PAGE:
25 in 2000 to percent of GDP in 2001) and Israel (fell from 1.22 percent the highest percentage in 2000 to 0.74 percent). The number of companies receiving classic venture capital also fell from just under 20,000 companies worldwide to 18,230 and the median amount invested also fell slightly from US$1,310 to US$1,270. The new leader in venture capital investment as a percentage of GDP was South Korea, which topped the ranks in terms of investment as a percentage of GDP and number of companies receiving investment (see Table 4). South Korea accounted for more than 26 percent of investee companies worldwide in 2001, with USA in second place with almost 21 percent. In terms of total money invested, however, USA still dominated with over US$40 billion in investments in classic venture capital alone 69 percent of the worldwide total investment and 10 times South Korea s total. START-UP FUNDING In a climate where business angels were apparently harder than ever to find, and the average investment amount per investee from venture capital firms was rising, it is worth looking at how start-up participants surveyed for GEM 2002 expected to fund their new ventures. Start-up participants were asked three questions about sources of funding: how much money in total they needed; how much they expected to invest of their own funds; and how much they expected to receive from family members. Eighty-one start-up participants were prepared to offer estimates. Funding requirements varied from a modest AU$1,000 to a more ambitious AU$10 million. The range of requirements is illustrated in Figure 18. In six cases, the family member amount plus founders own funds exceeded the total capital required, indicating that the respondent had not understood the question. These cases were discarded from further analysis. Of the 75 remaining start-up participants, 43 (57 percent) expected to provide the full amount of capital from their own funds. Only nine start-up participants did not expect to contribute any of their own Figure 18 Start-up funding requirements Number of start-ups in range Up to >500 Total funds required (AU$1,000s) funds. Given that business angels identified in the GEM 2002 survey overwhelmingly invested in the businesses of relatives, surprisingly few start-up participants expected to source funding from a family member. Only three indicated they expected to receive funding from a family member. In all three cases, the family member was expected to invest more than the owner (in one case 100 percent). Taken as a whole, start-up participants expected to provide 34 percent of funds themselves and receive less than one percent from other family members, leaving a shortfall of 65 percent (amounting to an aggregate of $18 million) to be obtained from other sources. The overall effectiveness of Australia s support environment for entrepreneurial activity, relative to other GEM 2002 participant countries is summarised in Table 6, Australia s Entrepreneurial Effectiveness Scorecard. ENTREPRENEURIAL ACTIVITY AND ECONOMIC GROWTH THE GLOBAL PATTERN The 2001 GEM study uncovered the two distinct forms of entrepreneurial activity: opportunity-driven and necessity-driven. Of the two, only necessity-driven entrepreneurial activity showed a clear relationship with GDP growth. This proved to be the case again in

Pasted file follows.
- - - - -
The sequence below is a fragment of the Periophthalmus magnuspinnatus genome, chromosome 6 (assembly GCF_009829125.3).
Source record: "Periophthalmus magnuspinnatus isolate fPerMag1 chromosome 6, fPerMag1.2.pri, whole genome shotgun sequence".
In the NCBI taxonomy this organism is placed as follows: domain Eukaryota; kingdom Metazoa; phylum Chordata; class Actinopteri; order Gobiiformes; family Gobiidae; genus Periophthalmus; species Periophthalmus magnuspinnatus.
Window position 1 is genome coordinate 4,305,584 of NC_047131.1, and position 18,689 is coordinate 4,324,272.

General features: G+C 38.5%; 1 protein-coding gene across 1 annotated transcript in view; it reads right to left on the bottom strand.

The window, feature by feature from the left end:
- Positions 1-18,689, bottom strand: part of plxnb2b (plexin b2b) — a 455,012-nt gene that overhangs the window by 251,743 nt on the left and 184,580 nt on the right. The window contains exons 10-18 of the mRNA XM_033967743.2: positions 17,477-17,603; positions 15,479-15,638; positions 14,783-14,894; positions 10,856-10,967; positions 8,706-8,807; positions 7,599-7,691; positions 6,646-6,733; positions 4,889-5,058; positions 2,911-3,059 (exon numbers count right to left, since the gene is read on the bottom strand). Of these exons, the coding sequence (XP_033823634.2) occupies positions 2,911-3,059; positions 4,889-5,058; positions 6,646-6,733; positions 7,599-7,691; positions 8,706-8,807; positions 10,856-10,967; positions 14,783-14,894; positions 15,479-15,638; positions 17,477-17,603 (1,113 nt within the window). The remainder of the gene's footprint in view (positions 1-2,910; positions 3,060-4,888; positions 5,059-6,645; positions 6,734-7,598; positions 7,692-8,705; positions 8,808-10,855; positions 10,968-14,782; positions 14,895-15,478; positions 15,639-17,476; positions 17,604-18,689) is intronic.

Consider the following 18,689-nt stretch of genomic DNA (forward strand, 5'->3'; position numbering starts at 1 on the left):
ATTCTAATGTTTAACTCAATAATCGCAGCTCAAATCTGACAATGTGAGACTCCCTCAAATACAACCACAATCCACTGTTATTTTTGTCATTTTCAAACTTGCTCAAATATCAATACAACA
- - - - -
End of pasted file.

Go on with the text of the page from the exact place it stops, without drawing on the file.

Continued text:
26 Table 6 Australia s Entrepreneurial Effectiveness Scorecard Australia All GEM countries ITEM Rank Score Median High Score Low Score (Country*) (Country*) Entrepreneurship Environment Ratings (Source: Key informant surveys; Scale: 1=Low to 5=High) [Note: available for only 34 of the participant countries] Availability of capital (US) 1.50 (AR) Importance of risk capital (US) 1.72 (HU) Government policy support (CA) 1.50 (AR) Low regulation and taxation burden (HK) 1.36 (AR) Government program effectiveness (IE) 1.61 (AR) Education and training: schools (CA) 1.34 (JP) Education and training: post-school (US) 2.00 (CN) R&D Transfer effectiveness (CN) 1.88 (AR) Commercial and professional infrastructure (CA) 2.00 (JP) Rapidity of change in markets (TW) 1.83 (CL) Low barriers to market entry (CA) 2.04 (HR) Ease of access to physical infrastructure (CA) 3.00 (HU) Entrepreneurial culture (US) 1.88 (SE) Perception of business opportunities (US) 2.50 (AR) Capacity to act on business opportunities (HK) 1.68 (JP) Motivation to act on business opportunities (TW) 2.63 (NO) Protection of intellectual property (AU) 2.00 (AR) Support for female entrepreneurs (HK) 2.25 (JP) Entrepreneurship Expert Attitude Ratings (Source: Key informant surveys; Rating: % answering Yes ) Expect to start business in next 3 years 16 51% 47% 77% (MX) 20% (NL) Have closed down a business in last year 5 23% 12% 26% (SG) 2% (FI) Know someone who started a business 24 94% 95% 100% (++) 14% (CA) Perceive good business opportunities now 5 92% 81% 98% (NO) 29% (CA) Have skills to start a business 1= 100% 91% 100% (++) 50% (CA) Fear of failure is NOT a deterrent 2 98% 86% 100% (US) 62% (TW) Entrepreneurship Population Attitude Ratings (Source: adult pop n survey; Rating: % answering Yes ) Expect to start business in next 3 years 22 11% 12% 43% (CL) 2% (JP) Have closed down a business in last year % 3% 9.8% (AR) 0.7% (FR) Know someone who started a business 23 35% 39% 59% (CN) 13% (JP) Perceive good business opportunities now 15 34% 30% 51% (++) 5% (JP) Have skills to start a business 9 51% 42% 67% (AR) 11% (JP) Fear of failure is NOT a deterrent 22 68% 69% 81% (JP) 46% (TH) * See References for list of country codes. ++ indicates several countries with this score 19